It has been 24 years since any work has been done on the building that houses Seymour City Hall, and most of the heating and cooling equipment is pre-1980s.

In 2017, the city plans to spend just more than $1 million to replace the HVAC system. The project will result in new lighting, insulation, ceiling tiles and carpet throughout the building at 301-309 N. Chestnut St., said city engineer Nathan Frey.

“The main reason for the renovation is the HVAC system is about 10 years past its useful life cycle,” Frey said.

DLZ Engineering in Indianapolis is designing the project, which is expected to go out for construction bids in April.

The existing system is made up of three separate units, including two boilers that work together to heat and cool the complex.

“One boiler has been out of commission for a couple of years now,” Frey said. “If the second one goes down, city hall will need to be shut down until it is repaired.”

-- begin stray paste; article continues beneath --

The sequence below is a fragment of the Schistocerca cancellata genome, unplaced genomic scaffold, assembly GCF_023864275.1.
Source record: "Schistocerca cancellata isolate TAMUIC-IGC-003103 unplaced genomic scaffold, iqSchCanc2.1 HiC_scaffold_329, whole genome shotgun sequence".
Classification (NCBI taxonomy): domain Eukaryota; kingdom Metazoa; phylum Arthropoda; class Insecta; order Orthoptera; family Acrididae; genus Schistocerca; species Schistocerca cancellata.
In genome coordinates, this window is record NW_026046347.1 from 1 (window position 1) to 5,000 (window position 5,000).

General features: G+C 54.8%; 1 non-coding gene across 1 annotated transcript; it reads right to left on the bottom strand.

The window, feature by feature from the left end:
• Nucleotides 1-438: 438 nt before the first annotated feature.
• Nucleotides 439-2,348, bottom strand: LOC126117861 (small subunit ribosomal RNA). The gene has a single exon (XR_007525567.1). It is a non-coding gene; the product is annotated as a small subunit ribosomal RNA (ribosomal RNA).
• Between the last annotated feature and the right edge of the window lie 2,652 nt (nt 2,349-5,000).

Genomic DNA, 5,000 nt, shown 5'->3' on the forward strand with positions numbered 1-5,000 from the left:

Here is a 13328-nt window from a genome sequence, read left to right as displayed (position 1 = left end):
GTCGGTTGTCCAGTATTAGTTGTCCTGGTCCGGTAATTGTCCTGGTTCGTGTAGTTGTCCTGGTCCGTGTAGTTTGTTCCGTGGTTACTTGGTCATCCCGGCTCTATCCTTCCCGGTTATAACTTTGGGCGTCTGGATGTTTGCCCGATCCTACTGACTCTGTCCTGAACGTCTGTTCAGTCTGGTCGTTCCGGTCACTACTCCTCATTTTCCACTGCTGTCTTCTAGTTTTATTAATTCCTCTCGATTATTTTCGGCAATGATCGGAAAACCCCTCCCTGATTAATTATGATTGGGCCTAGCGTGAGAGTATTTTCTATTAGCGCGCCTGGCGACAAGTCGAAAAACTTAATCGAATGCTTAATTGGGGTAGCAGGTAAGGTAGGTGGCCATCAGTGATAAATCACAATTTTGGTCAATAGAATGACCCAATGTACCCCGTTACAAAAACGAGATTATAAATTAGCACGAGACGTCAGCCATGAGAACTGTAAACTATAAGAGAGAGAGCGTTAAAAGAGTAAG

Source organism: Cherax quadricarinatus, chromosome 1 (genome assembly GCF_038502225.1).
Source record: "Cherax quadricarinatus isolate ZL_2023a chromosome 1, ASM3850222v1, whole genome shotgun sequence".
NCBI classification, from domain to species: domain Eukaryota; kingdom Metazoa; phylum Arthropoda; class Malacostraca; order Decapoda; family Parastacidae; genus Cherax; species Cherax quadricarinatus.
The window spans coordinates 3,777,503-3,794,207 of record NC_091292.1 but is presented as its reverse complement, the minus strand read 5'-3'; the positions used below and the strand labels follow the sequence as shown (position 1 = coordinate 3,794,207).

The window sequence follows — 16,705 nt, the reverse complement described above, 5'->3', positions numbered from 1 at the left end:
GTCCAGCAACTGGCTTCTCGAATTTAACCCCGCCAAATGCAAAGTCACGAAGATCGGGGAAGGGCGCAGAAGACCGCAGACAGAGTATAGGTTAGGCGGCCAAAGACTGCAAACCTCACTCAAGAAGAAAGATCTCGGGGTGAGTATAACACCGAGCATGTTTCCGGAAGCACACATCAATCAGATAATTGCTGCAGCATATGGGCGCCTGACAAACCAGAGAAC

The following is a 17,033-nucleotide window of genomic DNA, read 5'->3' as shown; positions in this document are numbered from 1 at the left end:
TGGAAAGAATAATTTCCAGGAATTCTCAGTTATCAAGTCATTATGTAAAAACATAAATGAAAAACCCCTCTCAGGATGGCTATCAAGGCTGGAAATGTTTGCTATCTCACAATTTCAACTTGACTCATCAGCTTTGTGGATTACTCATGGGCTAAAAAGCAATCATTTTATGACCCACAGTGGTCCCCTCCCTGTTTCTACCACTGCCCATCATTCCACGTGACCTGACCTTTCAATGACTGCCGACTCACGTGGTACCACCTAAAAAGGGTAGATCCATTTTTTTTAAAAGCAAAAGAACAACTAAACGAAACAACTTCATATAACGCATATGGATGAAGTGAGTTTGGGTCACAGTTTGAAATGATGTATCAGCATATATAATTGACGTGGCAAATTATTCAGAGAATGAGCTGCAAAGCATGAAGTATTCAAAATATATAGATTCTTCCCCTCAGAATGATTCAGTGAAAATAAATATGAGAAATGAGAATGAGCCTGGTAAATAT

By removing all three units and replacing them with one, it will be more efficient to heat and cool the building, resulting in significant utilities savings, Frey said.

The upfront cost of the work will be paid for through a bond issue.

But with a total monthly utility savings estimated at $4,000, Frey said the savings will help offset the future bond payments.

Read the full story in Wednesday’s Tribune and online at tribtown.com.

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January Rutherford is a reporter for The (Seymour) Tribune. She can be reached at jrutherford@tribtown.com or 812-523-7069.